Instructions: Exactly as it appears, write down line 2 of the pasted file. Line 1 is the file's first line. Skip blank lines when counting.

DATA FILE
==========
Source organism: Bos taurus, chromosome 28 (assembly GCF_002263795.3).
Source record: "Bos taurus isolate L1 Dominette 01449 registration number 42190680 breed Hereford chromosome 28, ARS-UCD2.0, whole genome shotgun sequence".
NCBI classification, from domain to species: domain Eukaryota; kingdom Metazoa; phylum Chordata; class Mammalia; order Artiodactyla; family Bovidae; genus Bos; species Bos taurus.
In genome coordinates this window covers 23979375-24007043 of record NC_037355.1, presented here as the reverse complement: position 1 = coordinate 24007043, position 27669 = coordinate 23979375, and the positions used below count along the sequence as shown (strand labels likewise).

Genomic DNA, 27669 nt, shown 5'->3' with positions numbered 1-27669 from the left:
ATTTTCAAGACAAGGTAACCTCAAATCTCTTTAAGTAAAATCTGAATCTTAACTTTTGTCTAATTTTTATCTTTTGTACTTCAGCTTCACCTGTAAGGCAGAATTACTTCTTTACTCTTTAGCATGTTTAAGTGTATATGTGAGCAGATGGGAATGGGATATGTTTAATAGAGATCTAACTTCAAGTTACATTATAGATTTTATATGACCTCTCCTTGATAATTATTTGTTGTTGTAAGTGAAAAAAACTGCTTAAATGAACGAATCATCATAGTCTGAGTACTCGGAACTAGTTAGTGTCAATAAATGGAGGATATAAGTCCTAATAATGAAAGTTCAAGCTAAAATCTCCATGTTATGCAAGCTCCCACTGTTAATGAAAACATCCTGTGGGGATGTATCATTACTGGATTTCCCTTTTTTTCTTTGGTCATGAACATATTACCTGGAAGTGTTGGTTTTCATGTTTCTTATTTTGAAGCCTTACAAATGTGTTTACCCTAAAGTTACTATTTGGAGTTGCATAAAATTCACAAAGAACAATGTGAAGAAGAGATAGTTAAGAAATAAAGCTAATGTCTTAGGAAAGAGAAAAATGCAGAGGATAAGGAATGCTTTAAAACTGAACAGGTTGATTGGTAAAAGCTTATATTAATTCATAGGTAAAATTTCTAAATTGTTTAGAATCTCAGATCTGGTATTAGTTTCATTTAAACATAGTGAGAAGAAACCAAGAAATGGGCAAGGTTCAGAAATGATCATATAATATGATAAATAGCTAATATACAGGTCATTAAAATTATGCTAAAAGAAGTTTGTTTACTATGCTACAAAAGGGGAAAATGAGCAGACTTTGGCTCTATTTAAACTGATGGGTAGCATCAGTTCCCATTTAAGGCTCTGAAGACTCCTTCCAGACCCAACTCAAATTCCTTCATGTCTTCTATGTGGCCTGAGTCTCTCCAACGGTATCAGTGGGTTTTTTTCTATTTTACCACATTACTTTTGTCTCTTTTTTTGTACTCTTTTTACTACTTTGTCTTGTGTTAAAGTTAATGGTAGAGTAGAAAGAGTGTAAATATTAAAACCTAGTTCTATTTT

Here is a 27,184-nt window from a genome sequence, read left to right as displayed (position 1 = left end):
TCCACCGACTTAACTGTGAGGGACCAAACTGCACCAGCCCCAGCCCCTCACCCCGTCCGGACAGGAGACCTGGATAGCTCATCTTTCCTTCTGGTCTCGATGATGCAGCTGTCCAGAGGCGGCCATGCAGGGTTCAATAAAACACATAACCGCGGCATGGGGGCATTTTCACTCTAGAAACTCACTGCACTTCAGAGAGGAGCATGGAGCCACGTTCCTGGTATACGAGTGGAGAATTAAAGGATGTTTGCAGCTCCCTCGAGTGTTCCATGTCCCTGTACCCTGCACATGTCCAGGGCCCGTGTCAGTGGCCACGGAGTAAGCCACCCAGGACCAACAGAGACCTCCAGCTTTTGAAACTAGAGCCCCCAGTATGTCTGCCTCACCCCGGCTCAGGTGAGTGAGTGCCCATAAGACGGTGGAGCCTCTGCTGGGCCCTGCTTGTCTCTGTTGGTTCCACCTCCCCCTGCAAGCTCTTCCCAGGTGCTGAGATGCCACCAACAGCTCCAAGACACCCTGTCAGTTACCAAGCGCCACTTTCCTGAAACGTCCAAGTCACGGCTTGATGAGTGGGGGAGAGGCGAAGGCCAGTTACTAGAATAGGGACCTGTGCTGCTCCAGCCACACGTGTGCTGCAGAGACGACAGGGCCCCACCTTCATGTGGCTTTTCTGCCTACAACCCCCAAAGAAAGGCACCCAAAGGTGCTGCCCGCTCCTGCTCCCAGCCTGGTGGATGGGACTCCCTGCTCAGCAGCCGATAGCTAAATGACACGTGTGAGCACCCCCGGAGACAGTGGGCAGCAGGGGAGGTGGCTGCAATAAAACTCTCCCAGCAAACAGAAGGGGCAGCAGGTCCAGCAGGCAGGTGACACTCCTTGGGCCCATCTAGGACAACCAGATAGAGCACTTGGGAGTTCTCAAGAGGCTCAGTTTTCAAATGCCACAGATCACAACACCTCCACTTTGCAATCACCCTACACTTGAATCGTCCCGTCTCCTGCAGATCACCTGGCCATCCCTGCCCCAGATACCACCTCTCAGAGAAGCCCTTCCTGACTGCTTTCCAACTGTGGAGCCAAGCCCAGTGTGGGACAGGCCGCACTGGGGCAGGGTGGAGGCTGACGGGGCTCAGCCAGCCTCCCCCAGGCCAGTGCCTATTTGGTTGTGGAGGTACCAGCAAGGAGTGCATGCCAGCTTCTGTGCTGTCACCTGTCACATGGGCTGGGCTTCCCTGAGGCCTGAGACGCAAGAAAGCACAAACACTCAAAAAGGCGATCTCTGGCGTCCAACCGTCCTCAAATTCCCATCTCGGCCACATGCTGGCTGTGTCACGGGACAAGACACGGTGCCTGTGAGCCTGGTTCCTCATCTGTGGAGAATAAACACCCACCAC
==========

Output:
Source record: "Bos taurus isolate L1 Dominette 01449 registration number 42190680 breed Hereford chromosome 28, ARS-UCD2.0, whole genome shotgun sequence".